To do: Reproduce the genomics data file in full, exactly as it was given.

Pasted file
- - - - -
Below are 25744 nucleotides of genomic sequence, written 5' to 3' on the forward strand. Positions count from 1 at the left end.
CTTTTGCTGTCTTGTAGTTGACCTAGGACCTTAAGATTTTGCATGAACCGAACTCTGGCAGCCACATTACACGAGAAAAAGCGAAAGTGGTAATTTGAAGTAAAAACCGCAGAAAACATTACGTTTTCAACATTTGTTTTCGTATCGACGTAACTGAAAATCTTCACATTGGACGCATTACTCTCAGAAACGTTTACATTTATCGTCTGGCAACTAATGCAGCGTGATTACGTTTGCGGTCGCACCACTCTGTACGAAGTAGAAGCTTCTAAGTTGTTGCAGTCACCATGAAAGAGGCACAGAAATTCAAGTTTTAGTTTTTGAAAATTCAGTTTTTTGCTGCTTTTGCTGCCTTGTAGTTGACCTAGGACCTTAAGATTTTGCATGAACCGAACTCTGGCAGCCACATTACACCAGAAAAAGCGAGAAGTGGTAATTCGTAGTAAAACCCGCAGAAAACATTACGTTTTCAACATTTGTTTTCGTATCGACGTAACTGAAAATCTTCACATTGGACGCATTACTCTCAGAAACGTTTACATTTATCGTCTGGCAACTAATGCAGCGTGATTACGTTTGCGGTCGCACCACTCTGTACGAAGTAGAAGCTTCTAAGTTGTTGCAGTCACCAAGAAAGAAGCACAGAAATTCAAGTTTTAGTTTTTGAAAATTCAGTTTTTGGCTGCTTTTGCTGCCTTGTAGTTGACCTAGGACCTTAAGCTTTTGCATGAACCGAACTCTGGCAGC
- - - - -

Below are 25744 nucleotides of genomic sequence, written 5' to 3' on the forward strand. Positions count from 1 at the left end.
CTTTTGCTGTCTTGTAGTTGACCTAGGACCTTAAGATTTTGCATGAACCGAACTCTGGCAGCCACATTACACGAGAAAAAGCGAAAGTGGTAATTTGAAGTAAAAACCGCAGAAAACATTACGTTTTCAACATTTGTTTTCGTATCGACGTAACTGAAAATCTTCACATTGGACGCATTACTCTCAGAAACGTTTACATTTATCGTCTGGCAACTAATGCAGCGTGATTACGTTTGCGGTCGCACCACTCTGTACGAAGTAGAAGCTTCTAAGTTGTTGCAGTCACCATGAAAGAGGCACAGAAATTCAAGTTTTAGTTTTTGAAAATTCAGTTTTTTGCTGCTTTTGCTGCCTTGTAGTTGACCTAGGACCTTAAGATTTTGCATGAACCGAACTCTGGCAGCCACATTACACCAGAAAAAGCGAGAAGTGGTAATTCGTAGTAAAACCCGCAGAAAACATTACGTTTTCAACATTTGTTTTCGTATCGACGTAACTGAAAATCTTCACATTGGACGCATTACTCTCAGAAACGTTTACATTTATCGTCTGGCAACTAATGCAGCGTGATTACGTTTGCGGTCGCACCACTCTGTACGAAGTAGAAGCTTCTAAGTTGTTGCAGTCACCAAGAAAGAAGCACAGAAATTCAAGTTTTAGTTTTTGAAAATTCAGTTTTTGGCTGCTTTTGCTGCCTTGTAGTTGACCTAGGACCTTAAGCTTTTGCATGAACCGAACTCTGGCAGC